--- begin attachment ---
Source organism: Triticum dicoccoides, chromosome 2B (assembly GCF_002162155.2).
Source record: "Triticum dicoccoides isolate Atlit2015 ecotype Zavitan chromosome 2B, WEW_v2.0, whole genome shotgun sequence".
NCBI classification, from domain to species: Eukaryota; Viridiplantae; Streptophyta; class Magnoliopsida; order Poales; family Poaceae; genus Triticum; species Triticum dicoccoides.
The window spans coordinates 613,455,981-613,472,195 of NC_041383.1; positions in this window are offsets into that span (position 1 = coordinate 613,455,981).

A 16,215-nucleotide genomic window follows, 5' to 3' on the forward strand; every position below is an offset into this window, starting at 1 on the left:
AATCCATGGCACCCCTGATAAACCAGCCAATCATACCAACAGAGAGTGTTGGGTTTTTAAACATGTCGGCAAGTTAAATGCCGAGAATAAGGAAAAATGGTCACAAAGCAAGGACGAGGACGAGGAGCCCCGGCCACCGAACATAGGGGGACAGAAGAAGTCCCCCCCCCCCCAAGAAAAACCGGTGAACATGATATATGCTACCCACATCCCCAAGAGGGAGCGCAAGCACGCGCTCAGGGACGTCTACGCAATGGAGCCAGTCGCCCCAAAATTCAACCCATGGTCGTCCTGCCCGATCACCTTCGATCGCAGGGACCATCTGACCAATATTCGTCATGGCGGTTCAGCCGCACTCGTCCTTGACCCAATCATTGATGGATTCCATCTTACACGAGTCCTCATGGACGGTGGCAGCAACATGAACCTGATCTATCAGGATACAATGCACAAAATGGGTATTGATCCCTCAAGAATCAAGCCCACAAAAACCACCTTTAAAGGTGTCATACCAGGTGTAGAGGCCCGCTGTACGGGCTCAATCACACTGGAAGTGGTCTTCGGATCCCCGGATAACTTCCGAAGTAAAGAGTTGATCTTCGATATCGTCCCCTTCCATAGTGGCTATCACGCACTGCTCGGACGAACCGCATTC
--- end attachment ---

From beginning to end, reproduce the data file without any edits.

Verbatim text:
Source organism: Triticum dicoccoides, chromosome 2B (assembly GCF_002162155.2).
Source record: "Triticum dicoccoides isolate Atlit2015 ecotype Zavitan chromosome 2B, WEW_v2.0, whole genome shotgun sequence".
NCBI classification, from domain to species: Eukaryota; Viridiplantae; Streptophyta; class Magnoliopsida; order Poales; family Poaceae; genus Triticum; species Triticum dicoccoides.
The window spans coordinates 613,455,981-613,472,195 of NC_041383.1; positions in this window are offsets into that span (position 1 = coordinate 613,455,981).

A 16,215-nucleotide genomic window follows, 5' to 3' on the forward strand; every position below is an offset into this window, starting at 1 on the left:
AATCCATGGCACCCCTGATAAACCAGCCAATCATACCAACAGAGAGTGTTGGGTTTTTAAACATGTCGGCAAGTTAAATGCCGAGAATAAGGAAAAATGGTCACAAAGCAAGGACGAGGACGAGGAGCCCCGGCCACCGAACATAGGGGGACAGAAGAAGTCCCCCCCCCCCCAAGAAAAACCGGTGAACATGATATATGCTACCCACATCCCCAAGAGGGAGCGCAAGCACGCGCTCAGGGACGTCTACGCAATGGAGCCAGTCGCCCCAAAATTCAACCCATGGTCGTCCTGCCCGATCACCTTCGATCGCAGGGACCATCTGACCAATATTCGTCATGGCGGTTCAGCCGCACTCGTCCTTGACCCAATCATTGATGGATTCCATCTTACACGAGTCCTCATGGACGGTGGCAGCAACATGAACCTGATCTATCAGGATACAATGCACAAAATGGGTATTGATCCCTCAAGAATCAAGCCCACAAAAACCACCTTTAAAGGTGTCATACCAGGTGTAGAGGCCCGCTGTACGGGCTCAATCACACTGGAAGTGGTCTTCGGATCCCCGGATAACTTCCGAAGTAAAGAGTTGATCTTCGATATCGTCCCCTTCCATAGTGGCTATCACGCACTGCTCGGACGAACCGCATTC